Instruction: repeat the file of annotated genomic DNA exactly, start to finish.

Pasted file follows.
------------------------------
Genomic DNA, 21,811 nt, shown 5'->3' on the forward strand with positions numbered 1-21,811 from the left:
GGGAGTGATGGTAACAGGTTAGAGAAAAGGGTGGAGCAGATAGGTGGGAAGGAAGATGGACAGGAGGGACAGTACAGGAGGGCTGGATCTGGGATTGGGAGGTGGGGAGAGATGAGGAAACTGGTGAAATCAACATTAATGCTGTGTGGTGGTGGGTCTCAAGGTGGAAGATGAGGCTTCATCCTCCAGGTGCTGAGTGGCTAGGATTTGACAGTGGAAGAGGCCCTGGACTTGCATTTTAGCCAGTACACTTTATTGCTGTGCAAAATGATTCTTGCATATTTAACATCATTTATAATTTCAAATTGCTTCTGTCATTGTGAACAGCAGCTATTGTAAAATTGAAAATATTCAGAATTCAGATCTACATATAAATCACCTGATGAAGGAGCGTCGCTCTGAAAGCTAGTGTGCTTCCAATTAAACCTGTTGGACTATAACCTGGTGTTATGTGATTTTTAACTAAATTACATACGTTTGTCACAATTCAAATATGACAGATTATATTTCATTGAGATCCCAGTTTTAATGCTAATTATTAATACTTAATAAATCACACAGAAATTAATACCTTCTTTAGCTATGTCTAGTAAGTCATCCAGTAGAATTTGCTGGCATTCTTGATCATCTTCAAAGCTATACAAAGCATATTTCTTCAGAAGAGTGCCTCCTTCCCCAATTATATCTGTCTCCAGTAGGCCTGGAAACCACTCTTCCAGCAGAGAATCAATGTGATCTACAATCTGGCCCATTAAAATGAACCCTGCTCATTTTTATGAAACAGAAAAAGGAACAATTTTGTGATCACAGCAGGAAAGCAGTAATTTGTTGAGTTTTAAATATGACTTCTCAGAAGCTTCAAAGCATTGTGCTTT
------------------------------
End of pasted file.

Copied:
Genomic DNA, 21,811 nt, shown 5'->3' on the forward strand with positions numbered 1-21,811 from the left:
GGGAGTGATGGTAACAGGTTAGAGAAAAGGGTGGAGCAGATAGGTGGGAAGGAAGATGGACAGGAGGGACAGTACAGGAGGGCTGGATCTGGGATTGGGAGGTGGGGAGAGATGAGGAAACTGGTGAAATCAACATTAATGCTGTGTGGTGGTGGGTCTCAAGGTGGAAGATGAGGCTTCATCCTCCAGGTGCTGAGTGGCTAGGATTTGACAGTGGAAGAGGCCCTGGACTTGCATTTTAGCCAGTACACTTTATTGCTGTGCAAAATGATTCTTGCATATTTAACATCATTTATAATTTCAAATTGCTTCTGTCATTGTGAACAGCAGCTATTGTAAAATTGAAAATATTCAGAATTCAGATCTACATATAAATCACCTGATGAAGGAGCGTCGCTCTGAAAGCTAGTGTGCTTCCAATTAAACCTGTTGGACTATAACCTGGTGTTATGTGATTTTTAACTAAATTACATACGTTTGTCACAATTCAAATATGACAGATTATATTTCATTGAGATCCCAGTTTTAATGCTAATTATTAATACTTAATAAATCACACAGAAATTAATACCTTCTTTAGCTATGTCTAGTAAGTCATCCAGTAGAATTTGCTGGCATTCTTGATCATCTTCAAAGCTATACAAAGCATATTTCTTCAGAAGAGTGCCTCCTTCCCCAATTATATCTGTCTCCAGTAGGCCTGGAAACCACTCTTCCAGCAGAGAATCAATGTGATCTACAATCTGGCCCATTAAAATGAACCCTGCTCATTTTTATGAAACAGAAAAAGGAACAATTTTGTGATCACAGCAGGAAAGCAGTAATTTGTTGAGTTTTAAATATGACTTCTCAGAAGCTTCAAAGCATTGTGCTTT